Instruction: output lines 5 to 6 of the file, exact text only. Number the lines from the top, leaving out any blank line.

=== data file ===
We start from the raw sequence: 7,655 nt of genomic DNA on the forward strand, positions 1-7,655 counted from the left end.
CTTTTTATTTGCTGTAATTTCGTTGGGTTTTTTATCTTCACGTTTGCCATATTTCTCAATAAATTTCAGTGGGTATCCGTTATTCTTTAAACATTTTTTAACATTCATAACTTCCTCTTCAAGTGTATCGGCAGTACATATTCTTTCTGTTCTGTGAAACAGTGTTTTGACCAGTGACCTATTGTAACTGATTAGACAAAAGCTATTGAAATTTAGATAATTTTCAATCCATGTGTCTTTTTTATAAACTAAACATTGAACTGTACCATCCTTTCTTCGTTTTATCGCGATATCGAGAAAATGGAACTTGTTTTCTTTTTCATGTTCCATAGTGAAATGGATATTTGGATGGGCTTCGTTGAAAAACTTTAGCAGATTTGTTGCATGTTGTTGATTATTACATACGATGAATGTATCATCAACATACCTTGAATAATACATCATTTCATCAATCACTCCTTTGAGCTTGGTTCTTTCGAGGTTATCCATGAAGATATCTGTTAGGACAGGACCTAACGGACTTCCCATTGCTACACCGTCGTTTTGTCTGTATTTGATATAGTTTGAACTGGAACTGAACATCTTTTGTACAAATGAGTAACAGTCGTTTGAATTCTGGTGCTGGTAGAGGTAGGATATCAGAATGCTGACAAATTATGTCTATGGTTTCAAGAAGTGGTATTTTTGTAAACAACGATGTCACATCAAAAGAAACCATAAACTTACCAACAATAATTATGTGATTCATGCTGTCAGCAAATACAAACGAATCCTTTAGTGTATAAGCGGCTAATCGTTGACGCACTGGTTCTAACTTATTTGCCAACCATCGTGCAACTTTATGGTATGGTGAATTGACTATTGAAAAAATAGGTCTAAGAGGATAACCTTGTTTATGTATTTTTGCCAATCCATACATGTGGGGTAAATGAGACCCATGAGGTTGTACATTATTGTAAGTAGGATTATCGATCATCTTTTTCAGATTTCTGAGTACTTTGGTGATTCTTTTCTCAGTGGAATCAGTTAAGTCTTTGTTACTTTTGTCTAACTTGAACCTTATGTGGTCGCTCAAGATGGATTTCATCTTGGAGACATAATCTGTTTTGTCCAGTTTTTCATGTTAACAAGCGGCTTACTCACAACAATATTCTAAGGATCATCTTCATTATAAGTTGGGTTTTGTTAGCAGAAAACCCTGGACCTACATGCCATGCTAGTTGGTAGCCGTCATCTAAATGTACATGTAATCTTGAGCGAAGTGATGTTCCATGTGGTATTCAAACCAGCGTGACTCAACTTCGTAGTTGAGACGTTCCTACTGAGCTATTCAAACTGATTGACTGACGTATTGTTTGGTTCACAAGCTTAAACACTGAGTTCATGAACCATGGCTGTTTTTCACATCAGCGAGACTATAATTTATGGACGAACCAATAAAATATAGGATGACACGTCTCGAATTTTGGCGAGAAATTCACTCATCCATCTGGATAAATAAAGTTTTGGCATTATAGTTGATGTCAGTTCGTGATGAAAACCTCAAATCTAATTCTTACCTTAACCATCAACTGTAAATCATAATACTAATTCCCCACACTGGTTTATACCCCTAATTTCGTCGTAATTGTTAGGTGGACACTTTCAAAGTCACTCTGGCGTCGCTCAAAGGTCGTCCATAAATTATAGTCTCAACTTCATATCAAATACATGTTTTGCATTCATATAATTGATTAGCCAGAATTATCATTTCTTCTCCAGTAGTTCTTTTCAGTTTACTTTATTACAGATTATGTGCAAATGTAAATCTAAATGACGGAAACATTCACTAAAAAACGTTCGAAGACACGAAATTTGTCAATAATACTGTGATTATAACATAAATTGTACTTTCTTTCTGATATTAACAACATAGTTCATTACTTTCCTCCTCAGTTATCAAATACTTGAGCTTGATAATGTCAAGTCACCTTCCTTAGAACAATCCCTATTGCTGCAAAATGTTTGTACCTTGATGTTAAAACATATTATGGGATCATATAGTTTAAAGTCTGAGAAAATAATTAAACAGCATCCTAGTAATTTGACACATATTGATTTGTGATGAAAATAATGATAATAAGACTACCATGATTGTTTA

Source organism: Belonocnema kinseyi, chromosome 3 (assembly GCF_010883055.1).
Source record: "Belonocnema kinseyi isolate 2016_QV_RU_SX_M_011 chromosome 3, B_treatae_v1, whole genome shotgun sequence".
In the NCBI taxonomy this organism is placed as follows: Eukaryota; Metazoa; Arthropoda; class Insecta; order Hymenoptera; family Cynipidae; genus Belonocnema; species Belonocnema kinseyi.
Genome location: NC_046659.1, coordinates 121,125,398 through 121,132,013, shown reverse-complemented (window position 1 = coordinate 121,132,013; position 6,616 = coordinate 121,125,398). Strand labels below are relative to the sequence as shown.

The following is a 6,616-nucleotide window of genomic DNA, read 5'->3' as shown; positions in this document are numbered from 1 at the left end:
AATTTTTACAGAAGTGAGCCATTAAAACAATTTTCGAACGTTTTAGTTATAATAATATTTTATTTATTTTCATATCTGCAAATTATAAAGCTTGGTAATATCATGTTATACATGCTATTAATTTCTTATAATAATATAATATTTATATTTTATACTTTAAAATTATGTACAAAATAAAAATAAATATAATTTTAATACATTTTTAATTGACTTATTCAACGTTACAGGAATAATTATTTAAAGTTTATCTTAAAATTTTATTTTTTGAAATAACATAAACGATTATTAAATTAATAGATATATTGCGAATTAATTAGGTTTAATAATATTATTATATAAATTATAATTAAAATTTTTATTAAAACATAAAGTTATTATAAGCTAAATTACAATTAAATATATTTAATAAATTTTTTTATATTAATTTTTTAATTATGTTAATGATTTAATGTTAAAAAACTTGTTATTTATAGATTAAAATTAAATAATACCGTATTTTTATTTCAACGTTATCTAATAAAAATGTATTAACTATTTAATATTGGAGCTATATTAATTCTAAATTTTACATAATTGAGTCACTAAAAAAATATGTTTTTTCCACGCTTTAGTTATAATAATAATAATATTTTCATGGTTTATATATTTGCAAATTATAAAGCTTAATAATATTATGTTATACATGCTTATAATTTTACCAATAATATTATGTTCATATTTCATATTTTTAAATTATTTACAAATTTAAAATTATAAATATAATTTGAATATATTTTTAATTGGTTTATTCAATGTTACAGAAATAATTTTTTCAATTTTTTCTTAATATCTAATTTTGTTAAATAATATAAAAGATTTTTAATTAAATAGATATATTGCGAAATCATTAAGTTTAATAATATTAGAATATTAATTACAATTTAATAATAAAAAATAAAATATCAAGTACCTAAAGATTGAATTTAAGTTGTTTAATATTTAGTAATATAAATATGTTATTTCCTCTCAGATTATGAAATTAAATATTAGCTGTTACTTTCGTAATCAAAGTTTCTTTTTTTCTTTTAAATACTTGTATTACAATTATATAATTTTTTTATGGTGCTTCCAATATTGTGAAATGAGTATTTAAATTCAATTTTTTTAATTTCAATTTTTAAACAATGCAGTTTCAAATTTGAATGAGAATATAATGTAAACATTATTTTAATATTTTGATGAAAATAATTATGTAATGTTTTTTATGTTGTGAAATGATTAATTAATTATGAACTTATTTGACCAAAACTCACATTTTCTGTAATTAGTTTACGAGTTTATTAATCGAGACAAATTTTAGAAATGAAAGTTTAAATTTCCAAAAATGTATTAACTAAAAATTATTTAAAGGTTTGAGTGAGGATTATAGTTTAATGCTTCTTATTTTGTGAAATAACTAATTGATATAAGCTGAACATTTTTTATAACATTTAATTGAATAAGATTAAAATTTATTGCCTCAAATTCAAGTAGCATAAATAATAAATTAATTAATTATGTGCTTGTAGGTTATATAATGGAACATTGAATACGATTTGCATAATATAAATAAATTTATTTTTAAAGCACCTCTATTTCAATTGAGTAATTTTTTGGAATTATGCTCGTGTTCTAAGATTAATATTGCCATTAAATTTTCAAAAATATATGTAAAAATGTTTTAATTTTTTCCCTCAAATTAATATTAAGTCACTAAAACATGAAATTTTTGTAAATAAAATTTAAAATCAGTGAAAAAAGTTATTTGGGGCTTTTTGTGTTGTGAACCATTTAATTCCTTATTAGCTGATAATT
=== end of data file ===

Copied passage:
In the NCBI taxonomy this organism is placed as follows: Eukaryota; Metazoa; Arthropoda; class Insecta; order Hymenoptera; family Cynipidae; genus Belonocnema; species Belonocnema kinseyi.
Genome location: NC_046659.1, coordinates 121,125,398 through 121,132,013, shown reverse-complemented (window position 1 = coordinate 121,132,013; position 6,616 = coordinate 121,125,398). Strand labels below are relative to the sequence as shown.